Climate change is rightly near the top of the global agenda, but diverging views on the pace of decarbonisation are moving further apart – and for one good reason. Russia’s invasion of Ukraine has reignited the energy security vs. energy transition dilemma for a whole swathe of countries, including those that were previously committed to slashing emissions. With renewables not yet ready to make up for the severe disruption to oil and gas markets due to the crisis, concerns over energy supplies are spiking. In March 2022, the International Energy Agency re-introduced energy security as a policy priority alongside its long-standing energy transition agenda, making them twin goals for the global energy system. A stance that is now mirrored across the world.
Against this backdrop, we have identified key trends that are shaping climate politics and the new economic interdependencies of green energy. First, the global division on climate politics is expanding. Second, the fossil fuel supply chain is shifting towards Asia. Third, the region’s rising dominance of green energy markets is well underway. The implications of these trends are far-reaching for companies sourcing from the region and investors. These factors not only provide traditional oil and gas producers breathing room among ever louder calls for divestment from fossil fuels, but they also allow China to continue to utilise the strength of its market for geopolitical advantage.
The North-South divided over climate politics
The Russia-Ukraine crisis has deepened the global division on climate action. While energy insecurity has sped up the energy transition in Europe, it has also pushed some Asian countries to rely more on fossil fuels to ensure basic supplies. Although opportunities in Asia for renewables remain robust, major emitters have doubled down on coal to ensure basic energy supplies. For example, the People’s Bank of China has increased special loans for clean and efficient use of coal to RMB300 billion (USD45 billion), almost four times more than the financial support for renewables.
Figure 1 shows that lower income countries, those with weaker scores on our Poverty Index, are less likely to adopt a stringent carbon policy. Despite carbon neutrality pledges, these countries have prioritised domestic development agendas, such as poverty eradication, economic growth and energy security. Their economies are more sensitive to the social impact of a robust carbon policy, such as unemployment caused by less investment in fossil fuels. Therefore, developing countries, especially China and India, will likely take a much slower transition path than developed countries, such as the US and EU.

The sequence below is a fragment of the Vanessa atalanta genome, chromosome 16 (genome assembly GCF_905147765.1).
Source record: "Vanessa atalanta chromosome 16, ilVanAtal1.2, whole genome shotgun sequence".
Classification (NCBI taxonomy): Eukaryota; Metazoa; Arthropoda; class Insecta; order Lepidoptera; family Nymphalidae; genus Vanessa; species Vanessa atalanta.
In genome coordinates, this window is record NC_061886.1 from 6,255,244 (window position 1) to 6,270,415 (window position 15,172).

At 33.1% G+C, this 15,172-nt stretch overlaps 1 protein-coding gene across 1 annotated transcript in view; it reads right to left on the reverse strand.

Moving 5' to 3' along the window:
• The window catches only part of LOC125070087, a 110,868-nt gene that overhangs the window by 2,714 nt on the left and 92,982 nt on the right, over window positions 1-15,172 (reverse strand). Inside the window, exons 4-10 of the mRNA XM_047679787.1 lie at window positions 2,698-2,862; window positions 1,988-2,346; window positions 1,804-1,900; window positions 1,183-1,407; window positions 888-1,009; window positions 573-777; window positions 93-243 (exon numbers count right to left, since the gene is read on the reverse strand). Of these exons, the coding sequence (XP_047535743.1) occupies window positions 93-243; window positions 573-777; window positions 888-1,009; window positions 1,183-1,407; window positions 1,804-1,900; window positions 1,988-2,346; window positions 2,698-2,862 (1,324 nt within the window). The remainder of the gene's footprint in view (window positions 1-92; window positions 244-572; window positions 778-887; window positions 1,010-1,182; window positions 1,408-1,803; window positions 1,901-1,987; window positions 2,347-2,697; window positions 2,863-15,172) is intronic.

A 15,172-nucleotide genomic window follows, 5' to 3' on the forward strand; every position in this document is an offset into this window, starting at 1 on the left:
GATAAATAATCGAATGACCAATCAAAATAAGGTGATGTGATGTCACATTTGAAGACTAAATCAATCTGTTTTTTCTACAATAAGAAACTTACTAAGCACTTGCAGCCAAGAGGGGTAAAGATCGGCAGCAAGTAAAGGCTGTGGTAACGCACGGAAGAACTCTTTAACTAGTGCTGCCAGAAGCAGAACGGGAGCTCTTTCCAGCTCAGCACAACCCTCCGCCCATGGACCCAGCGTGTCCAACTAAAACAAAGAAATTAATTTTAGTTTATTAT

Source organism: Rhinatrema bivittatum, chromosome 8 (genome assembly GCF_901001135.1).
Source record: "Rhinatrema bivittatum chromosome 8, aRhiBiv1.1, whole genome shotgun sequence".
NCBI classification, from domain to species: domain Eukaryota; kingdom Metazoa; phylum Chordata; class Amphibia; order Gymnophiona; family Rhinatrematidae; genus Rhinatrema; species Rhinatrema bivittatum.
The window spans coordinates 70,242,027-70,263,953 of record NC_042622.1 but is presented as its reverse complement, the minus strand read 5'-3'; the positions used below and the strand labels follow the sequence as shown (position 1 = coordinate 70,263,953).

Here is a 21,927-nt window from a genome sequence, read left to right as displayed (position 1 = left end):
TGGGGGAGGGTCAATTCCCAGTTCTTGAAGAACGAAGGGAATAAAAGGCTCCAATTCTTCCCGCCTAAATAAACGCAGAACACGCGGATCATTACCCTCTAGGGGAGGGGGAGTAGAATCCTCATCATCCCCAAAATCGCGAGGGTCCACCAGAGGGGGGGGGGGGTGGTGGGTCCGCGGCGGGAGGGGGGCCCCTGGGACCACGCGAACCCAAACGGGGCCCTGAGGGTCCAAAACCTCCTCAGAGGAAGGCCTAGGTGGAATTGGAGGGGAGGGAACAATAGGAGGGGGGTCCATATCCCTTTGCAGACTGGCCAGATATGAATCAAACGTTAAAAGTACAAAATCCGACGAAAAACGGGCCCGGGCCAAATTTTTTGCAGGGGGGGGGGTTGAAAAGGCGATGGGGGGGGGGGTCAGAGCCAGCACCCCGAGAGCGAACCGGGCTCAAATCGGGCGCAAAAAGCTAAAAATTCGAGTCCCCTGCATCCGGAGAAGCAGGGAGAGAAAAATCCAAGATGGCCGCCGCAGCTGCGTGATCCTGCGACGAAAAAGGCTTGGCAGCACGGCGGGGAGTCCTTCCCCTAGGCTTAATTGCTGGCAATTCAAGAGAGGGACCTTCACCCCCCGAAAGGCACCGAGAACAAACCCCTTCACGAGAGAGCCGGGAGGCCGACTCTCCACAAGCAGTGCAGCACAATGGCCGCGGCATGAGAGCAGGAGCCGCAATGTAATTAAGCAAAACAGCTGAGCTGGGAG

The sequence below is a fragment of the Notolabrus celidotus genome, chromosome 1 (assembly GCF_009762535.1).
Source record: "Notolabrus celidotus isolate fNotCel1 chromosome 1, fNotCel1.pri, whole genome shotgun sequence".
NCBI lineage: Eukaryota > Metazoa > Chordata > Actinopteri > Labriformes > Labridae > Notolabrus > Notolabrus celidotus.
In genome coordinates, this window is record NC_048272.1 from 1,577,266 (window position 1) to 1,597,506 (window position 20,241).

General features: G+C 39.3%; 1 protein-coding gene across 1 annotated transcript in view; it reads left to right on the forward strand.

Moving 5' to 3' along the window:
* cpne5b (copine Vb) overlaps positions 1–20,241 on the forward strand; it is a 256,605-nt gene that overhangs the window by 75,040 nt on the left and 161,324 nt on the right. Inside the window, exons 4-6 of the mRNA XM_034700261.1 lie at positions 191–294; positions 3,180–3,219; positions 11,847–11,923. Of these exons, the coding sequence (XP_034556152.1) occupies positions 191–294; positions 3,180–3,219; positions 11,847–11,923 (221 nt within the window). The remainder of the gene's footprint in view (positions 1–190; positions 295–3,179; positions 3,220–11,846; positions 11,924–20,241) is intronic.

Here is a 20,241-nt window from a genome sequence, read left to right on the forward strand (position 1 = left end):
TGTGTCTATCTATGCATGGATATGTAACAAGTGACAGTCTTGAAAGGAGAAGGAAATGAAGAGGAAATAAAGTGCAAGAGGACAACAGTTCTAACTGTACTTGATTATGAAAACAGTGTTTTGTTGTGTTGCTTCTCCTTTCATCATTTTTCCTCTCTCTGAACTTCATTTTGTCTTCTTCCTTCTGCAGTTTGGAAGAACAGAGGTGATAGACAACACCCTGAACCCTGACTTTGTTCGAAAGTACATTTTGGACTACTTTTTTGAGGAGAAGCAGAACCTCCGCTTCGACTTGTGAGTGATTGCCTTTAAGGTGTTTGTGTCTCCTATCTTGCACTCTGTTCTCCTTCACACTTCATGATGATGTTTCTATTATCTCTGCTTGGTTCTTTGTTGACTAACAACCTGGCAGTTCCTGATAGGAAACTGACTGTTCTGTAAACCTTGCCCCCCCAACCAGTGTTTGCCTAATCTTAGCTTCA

The global division on emissions has brought many developing countries together in terms of their climate politics. Most notably, despite their ongoing border tensions, China and India jointly led a last-minute intervention to weaken the language on fossil fuels in the Glasgow Climate Pact at COP26. Their negotiating position calling for “climate justice” benefits from the support of many cash-strapped economies. We expect these developing countries to stand together as a bloc negotiator and press rich countries for more support in climate finance, mitigation and adaptation.
Global gas supply chain shifting eastward
The global call for the phasing-out of fossil fuels will spawn new patterns of trade interdependence and shift bilateral relations. Major fossil fuel producers, such as Saudi Arabia and a sanctioned Russia, have faced significant fiscal challenges from declining oil revenues amid stakeholder pressure for divestment from carbon-intensive projects. Deteriorating economic conditions have undermined their efforts to address social and economic inequities that in turn fuel political instability. Their national expenditures on building up the security forces to address domestic unrest, regional instability and geopolitical competition are also sensitive to changes in oil prices.